Sing to me, O muse…

Nine Muses dancing with Apollo, by Baldassare ...
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If people discover that you write fiction, one of their most common questions is, “Where do your ideas come from?” It’s a difficult question to answer. Unlike Milton’s image of Sin leaping fully formed out of Satan’s mind, my story ideas seldom reveal themselves with any sort of clarity. Instead, they are usually snippets of something—fragments of a scene or impressions of a character or a situation.

The ideas themselves could come from anywhere. Perhaps it was a face in photograph, some obscure detail from a book or a magazine, or an overheard comment from a stranger in the supermarket check-out lane that morphs into an imaginary conversation between some yet to be conceived characters. Somehow, almost magically, these slippery elements embed themselves in my subconscious and wait for the right moment to emerge. And then together, we slide down the rabbit hole to see where they will lead. Often these ideas hit dead ends, but if I’m persistent, they will occasionally grab me by the collar and plunge me into a creative space where I meet a host of characters I never knew existed.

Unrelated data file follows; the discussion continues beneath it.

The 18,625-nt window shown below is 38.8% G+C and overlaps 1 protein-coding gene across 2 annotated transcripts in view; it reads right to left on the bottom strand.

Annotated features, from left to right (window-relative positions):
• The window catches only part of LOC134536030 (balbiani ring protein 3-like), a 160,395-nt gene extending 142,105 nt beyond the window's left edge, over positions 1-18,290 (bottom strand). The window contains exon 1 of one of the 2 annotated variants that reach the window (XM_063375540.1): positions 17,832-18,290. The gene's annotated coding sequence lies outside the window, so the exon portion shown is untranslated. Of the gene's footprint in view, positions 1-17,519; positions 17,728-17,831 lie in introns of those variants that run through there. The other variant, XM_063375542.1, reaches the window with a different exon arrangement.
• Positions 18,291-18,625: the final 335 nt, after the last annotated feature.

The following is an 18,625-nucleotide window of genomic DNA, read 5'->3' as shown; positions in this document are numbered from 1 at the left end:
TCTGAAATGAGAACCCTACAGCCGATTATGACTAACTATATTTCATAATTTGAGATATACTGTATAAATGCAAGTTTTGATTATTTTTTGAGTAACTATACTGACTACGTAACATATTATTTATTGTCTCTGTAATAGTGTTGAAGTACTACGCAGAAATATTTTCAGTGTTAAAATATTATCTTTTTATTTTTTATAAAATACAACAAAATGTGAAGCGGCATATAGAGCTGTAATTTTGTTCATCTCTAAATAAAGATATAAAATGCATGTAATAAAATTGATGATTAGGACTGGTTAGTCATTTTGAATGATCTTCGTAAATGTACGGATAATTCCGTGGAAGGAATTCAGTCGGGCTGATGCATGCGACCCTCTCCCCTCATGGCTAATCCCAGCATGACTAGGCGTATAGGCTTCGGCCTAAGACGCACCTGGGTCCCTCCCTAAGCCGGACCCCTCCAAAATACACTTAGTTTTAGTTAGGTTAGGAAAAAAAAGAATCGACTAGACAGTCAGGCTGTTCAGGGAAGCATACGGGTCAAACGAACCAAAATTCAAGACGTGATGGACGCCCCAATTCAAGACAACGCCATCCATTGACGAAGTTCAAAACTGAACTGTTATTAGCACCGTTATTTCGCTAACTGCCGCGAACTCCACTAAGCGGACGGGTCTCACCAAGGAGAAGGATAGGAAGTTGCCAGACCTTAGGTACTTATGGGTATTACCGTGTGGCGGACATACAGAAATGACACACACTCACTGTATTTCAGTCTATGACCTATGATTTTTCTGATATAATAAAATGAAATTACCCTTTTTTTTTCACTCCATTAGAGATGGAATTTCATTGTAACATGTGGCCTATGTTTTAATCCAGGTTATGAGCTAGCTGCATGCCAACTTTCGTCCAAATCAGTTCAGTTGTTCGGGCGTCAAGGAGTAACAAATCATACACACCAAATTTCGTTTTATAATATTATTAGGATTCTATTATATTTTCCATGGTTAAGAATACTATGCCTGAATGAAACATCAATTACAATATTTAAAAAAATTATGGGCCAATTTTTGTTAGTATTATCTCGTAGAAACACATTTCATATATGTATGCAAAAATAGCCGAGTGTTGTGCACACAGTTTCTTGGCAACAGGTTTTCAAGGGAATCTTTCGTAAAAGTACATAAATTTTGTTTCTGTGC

For me, some of my best story ideas have come when I was not thinking about writing at all. Instead, I was doing something else, like taking a walk, mowing the grass, or some other mundane task. Perhaps the combination of doing something involving physical movement (while at the same time requiring very little mental concentration) allows my mind to wander into that zone where creative ideas emerge.

Whenever I write a short story, for example, I usually have a clear picture of the opening or closing scene, but I have no idea what the rest of the story will look like until I start writing it. The novel I am working on at the moment was inspired by a scene from a dream I had a couple of years ago. While those creative rushes are no doubt fun, it’s also important to remember that if there’s a story worth telling, it’s going to take some work to bring it to life. Eventually, you have to leave the mysticism behind and simply write the darned thing. Like Jack London said, “You can’t wait for inspiration. You have to go after it with a club.”

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About Scott Shields

Years ago, I left the Midwest for the deserts of Arizona. Since then, I have worked in the grocery business and as a high school English teacher. Literature and writing are my passions, and I try to share my love of the written word with my students each day.